People who know how to do offline marketing are often mystified by how to get started with search marketing. They know how to think about their market segments in terms of demographics, so they know which magazines to buy ads in and which industry trade shows to attend. But search seems somehow different, because there are no demographics to latch on to. When I talk to them, things often become clearer when I explain that search keywords are their search market segments.

It's not that demographics will never be important in search. As personalized search takes hold (and especially as mobile search grows in importance), marketers are likely to know much more about searchers than they do today. So, you might, in fact, know gender, age, industry, and other demographics (and firmographics).

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But that's not he place to start. Instead of trying to map your existing market segments onto search, you need to give in to the idea that the first level of segmentation in search marketing is the keywords that your customers type into the search engine. Those keywords give you the insight you need to craft the message, whether it is for a newbie trying to solve a problem or for a customer that has purchased many times in the past. It's the difference between "Unix server" and "IBM Blade Server model 3426-A45." There's a huge difference in the proper message between those two segments, just as in offline marketing, you have different message for different segments.

That's the key to success. Put your messaging ability to work. Instead of trying to think about what message you want to send, and blanketing it over as many people as possible, you must do your keyword research to find out what people are looking for. Then, like a good salesman, you tailor your pitch to hit the points they need.

So, market segmentation isn't dead when it comes to search marketing. You just need to take what you know about segmentation and apply in in a new way. If you do, your skills in messaging will suddenly start to make you successful in search marketing, too.


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January 11, 2010





Mike is an expert in search marketing, search technology, social media, publishing, text analytics, and web metrics, who regularly makes speaking appearances.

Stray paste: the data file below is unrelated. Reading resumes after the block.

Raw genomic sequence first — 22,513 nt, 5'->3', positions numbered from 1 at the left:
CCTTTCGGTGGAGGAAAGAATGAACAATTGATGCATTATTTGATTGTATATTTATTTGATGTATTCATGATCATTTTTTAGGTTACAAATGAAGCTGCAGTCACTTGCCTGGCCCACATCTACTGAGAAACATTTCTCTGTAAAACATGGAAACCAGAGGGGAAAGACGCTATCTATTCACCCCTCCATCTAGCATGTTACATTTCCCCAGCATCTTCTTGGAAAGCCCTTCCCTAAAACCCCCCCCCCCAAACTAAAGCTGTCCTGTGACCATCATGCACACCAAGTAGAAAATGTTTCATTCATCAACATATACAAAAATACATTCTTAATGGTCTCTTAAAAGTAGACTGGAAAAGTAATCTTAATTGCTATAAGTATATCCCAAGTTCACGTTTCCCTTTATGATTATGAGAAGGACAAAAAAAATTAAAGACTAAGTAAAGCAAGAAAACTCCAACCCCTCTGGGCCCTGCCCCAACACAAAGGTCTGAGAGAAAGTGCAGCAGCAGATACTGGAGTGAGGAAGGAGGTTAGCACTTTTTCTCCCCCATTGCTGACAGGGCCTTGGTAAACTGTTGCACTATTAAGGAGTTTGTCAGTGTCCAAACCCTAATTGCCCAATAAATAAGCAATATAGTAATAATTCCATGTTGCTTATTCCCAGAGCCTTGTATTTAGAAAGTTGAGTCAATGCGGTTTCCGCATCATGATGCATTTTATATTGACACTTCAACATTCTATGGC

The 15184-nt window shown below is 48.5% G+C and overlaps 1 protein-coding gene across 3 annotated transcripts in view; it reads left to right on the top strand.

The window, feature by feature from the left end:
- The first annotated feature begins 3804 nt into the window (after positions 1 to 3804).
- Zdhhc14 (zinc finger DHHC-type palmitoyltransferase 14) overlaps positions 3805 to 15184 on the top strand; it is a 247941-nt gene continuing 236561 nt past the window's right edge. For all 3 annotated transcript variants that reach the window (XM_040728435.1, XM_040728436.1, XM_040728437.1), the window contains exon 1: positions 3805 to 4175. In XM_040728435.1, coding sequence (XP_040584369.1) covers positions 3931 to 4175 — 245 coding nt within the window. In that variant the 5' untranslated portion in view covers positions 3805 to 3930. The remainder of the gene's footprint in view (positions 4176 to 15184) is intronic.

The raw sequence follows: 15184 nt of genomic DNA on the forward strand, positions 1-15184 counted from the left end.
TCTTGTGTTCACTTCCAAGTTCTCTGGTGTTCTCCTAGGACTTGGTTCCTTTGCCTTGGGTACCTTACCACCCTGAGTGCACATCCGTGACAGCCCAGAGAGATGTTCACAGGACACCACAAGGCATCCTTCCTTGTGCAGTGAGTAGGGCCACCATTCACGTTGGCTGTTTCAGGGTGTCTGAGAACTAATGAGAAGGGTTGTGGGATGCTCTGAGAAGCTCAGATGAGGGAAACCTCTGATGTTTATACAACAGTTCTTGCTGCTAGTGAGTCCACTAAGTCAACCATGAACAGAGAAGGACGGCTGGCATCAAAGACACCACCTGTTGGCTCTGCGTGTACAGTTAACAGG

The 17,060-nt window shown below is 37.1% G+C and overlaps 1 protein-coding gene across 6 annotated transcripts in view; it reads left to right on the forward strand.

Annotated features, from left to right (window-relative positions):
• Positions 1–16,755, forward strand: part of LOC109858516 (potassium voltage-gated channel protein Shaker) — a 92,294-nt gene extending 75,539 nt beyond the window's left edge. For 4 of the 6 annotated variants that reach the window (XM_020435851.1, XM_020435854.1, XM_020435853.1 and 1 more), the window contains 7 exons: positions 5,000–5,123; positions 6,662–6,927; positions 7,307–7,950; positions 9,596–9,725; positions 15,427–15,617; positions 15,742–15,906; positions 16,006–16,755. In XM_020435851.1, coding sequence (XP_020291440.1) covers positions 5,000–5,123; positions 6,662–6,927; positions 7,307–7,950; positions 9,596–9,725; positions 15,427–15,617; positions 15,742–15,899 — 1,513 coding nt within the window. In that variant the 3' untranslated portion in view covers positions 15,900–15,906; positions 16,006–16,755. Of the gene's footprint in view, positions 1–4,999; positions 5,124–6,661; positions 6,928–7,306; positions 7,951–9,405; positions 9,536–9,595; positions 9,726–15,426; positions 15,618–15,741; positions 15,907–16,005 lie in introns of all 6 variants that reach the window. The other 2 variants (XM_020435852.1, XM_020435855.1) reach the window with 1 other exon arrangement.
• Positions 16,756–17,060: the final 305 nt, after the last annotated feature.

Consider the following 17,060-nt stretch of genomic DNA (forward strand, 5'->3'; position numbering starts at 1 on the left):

Mike's previous appearances include ClickZ Live, RKG Summit, Ticket Summit, Webdagene, the CiTE conference, and the Forrester Marketing Conference.

Mike also founded and writes for Biznology, is the co-author of the best-selling Search Engine Marketing, Inc., and sole author of Do It Wrong Quickly, named by the Miami Herald as one of the 11 best business books of 2007.






Comments(4)

It's understanding your market segment and understanding the buying process of your market.

The "Unix server" vs. "IBM Blade Server Model 3426-A45" could reside in the same market segment. They are no doubt in different phases of their buying process.

My point, Walt, is that the point of market segments is to use different messaging for each one. In traditional marketing, you typically can't tell where people are in the buying cycle, so your market segments aren't aligned that way. In search, you can, so you can tune your messaging to buying phases and other differentiators that traditional marketing does not allow. Conversely, search marketing typically doesn't give you access to demographics, which helps you tune your message to offline market segments, so you shouldn't try to use keywords that way.

Market segments divide your audience so you can craft individual messages for each segment. Offline you use demographics and other factors to do so. In search, you use keywords.

"That's the key to success. Put your messaging ability to work. Instead of trying to think about what message you want to send, and blanketing it over as many people as possible, you must do your keyword research to find out what people are looking for. Then, like a good salesman, you tailor your pitch to hit the points they need."

What a great lesson in marketing.

Thanks Mike for this useful post.

Jose

I would have to agree with Jose. That's a great approach to defining the keywords and tailoring the message to answer your customer's questions. Excellent point, Mike!

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Search Engine Guide > Mike Moran > Search Keywords Are Your Market Segments